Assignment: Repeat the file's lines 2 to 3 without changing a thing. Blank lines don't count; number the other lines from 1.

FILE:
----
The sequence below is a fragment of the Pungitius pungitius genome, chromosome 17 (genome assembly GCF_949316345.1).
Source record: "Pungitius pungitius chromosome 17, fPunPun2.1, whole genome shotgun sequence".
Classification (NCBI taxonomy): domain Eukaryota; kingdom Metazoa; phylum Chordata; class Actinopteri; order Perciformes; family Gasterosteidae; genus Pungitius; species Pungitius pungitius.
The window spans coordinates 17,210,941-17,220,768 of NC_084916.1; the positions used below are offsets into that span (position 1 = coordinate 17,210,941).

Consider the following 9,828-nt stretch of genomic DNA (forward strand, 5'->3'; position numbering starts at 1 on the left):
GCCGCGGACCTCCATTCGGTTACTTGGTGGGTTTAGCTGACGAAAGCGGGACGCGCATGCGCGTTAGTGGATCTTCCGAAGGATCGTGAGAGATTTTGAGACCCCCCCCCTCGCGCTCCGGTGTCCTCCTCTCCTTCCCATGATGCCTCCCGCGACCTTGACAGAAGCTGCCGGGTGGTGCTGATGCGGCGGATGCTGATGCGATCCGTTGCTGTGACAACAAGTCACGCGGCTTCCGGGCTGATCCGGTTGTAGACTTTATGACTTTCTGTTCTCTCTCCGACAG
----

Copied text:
Source record: "Pungitius pungitius chromosome 17, fPunPun2.1, whole genome shotgun sequence".
Classification (NCBI taxonomy): domain Eukaryota; kingdom Metazoa; phylum Chordata; class Actinopteri; order Perciformes; family Gasterosteidae; genus Pungitius; species Pungitius pungitius.